The assignment for the day was to individually film five-minute videos of themselves, demonstrating what they had learnt. One of the demonstrations was a physical check up of the hens. Trainee after trainee was filmed picking up a hen, holding it up by its wings, running their hands over it, explaining how its full body, glossy feathers, bright coloured comb and wattle demonstrated the healthy state of the hens.

Yet these are the same hens that the centre claimed to have been suffering from an outbreak of a disease with external symptoms that include diarrhoea, anorexia, depression, ruffled feathers, especially in the region of the head and neck.

The chickens in question, sick or otherwise, were hastily procured five months ago, when the centre was to be inaugurated. The EIAR, worried about showing the dignitaries empty warehouses, bought 600 layer chickens from Genesis Farms. These chickens were 20 weeks old when they were bought in June, said Demeke.

“Since the population was older, if it was indeed suffering from a Gumboro outbreak, it is most likely that it was one of the strongest strains of the disease. But if that was what attacked them, considering the lack of management, I would not be surprised if mortality reached upwards of 90pc,” said Abiyu Kassa (DVM), a veterinarian specialising in poultry, and one of the trainees.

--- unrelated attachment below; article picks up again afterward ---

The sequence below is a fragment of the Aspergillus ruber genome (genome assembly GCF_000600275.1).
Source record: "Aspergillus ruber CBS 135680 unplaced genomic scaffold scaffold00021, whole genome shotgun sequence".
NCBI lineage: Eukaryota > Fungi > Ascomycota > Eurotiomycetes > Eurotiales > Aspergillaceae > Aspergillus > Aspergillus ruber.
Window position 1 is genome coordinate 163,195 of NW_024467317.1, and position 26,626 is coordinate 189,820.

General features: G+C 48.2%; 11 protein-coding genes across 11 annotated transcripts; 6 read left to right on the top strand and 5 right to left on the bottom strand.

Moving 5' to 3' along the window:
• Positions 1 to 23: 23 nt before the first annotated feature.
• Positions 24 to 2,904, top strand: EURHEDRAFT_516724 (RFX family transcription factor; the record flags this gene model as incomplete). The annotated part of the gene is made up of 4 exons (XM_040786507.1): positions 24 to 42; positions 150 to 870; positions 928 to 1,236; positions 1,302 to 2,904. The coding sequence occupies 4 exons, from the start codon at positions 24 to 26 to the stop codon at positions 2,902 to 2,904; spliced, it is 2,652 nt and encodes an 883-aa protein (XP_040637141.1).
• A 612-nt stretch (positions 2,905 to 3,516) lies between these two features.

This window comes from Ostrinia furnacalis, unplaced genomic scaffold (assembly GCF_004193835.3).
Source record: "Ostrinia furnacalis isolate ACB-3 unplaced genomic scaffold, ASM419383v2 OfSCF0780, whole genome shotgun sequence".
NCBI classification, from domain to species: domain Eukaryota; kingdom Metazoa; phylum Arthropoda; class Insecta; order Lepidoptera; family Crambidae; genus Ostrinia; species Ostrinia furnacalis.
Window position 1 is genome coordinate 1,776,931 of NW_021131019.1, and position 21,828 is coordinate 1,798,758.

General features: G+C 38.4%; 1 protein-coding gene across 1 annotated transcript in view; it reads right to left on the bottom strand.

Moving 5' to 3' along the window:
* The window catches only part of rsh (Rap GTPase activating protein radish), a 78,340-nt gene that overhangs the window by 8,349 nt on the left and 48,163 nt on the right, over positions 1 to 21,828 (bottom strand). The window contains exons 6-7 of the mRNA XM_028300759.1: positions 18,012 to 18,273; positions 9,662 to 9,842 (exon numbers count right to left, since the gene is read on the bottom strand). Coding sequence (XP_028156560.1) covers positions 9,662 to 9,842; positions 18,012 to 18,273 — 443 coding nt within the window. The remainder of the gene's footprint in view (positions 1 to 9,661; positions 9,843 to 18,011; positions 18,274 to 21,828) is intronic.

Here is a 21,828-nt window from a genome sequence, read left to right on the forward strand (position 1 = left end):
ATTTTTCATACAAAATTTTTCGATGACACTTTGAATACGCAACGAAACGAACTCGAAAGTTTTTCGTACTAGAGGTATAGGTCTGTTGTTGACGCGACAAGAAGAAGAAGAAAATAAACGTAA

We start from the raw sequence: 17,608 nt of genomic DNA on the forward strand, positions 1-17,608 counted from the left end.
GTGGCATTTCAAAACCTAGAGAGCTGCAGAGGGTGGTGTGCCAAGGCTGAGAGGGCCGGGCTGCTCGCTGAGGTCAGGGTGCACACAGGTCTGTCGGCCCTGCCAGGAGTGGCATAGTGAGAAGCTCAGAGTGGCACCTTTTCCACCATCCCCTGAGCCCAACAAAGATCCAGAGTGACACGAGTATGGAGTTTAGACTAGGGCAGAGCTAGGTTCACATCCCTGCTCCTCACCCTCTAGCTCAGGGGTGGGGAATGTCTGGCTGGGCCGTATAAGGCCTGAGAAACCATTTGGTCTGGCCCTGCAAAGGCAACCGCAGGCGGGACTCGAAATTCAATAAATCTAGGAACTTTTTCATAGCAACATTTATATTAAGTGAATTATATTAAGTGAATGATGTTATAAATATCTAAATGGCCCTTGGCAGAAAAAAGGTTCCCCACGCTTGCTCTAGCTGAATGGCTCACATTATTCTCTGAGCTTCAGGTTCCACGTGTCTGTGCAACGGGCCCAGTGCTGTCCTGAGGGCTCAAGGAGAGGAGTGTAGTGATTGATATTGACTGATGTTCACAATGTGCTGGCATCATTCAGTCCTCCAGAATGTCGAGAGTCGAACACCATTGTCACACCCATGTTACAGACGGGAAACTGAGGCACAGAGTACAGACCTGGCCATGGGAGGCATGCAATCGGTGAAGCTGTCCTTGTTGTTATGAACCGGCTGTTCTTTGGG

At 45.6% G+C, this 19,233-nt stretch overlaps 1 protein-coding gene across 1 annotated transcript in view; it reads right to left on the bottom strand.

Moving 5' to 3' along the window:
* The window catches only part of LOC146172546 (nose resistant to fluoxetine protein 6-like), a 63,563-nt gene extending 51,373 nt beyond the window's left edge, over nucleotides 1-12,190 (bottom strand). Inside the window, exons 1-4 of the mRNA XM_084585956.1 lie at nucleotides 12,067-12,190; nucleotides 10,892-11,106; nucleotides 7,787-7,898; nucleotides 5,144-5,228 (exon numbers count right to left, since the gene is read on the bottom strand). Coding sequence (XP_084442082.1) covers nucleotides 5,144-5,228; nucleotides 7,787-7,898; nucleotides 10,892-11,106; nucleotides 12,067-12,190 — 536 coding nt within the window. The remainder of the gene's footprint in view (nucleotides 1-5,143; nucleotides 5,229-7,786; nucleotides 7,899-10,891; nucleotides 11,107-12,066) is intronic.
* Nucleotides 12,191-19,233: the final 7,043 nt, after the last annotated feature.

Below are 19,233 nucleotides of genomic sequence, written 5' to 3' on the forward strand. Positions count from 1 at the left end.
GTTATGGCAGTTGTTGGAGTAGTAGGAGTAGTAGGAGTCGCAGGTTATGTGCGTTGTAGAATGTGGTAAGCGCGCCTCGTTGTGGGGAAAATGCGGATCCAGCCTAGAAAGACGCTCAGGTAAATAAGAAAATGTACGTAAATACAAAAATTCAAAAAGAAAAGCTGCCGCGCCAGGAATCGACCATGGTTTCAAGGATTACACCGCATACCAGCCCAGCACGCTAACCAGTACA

“There were a series of Gumboro outbreaks in that town at that time,” said Abiyu.

The strain of virus that was going around was much stronger than the vaccine available at the time. In conditions where management, type of breed, and persistence of follow-up were less than ideal, as was the case with the centre, Abiyu said, mortality rates would shoot up pretty fast.

“I have seen 90pc of a 5,000 chicken flock perish in just a couple of days,” he stressed.

When asked about the conditions at the training centre, the trainees say it was substandard.

“To start with, the chickens were not of a good breed – they were small, unproductive, and not uniform in physical character,” said Abiyu.

Scientific method requires working with a uniform type of population.

“The [Dutch] trainers suggested disposing off some of the smaller, less productive chickens,” Demeke said, “but they [the institute] refused. Sometimes, we even saw rats.”

There were two breeds of chicken used for the training centre: Broilers and Layers. The former are bred for their meat. They are white, grow very large very fast, and are ready for the butcher in 42 days. These hens were at the centre in June and July, when the first and second rounds of training were conducted. They were already removed from the centre by the time the problematic third round had begun.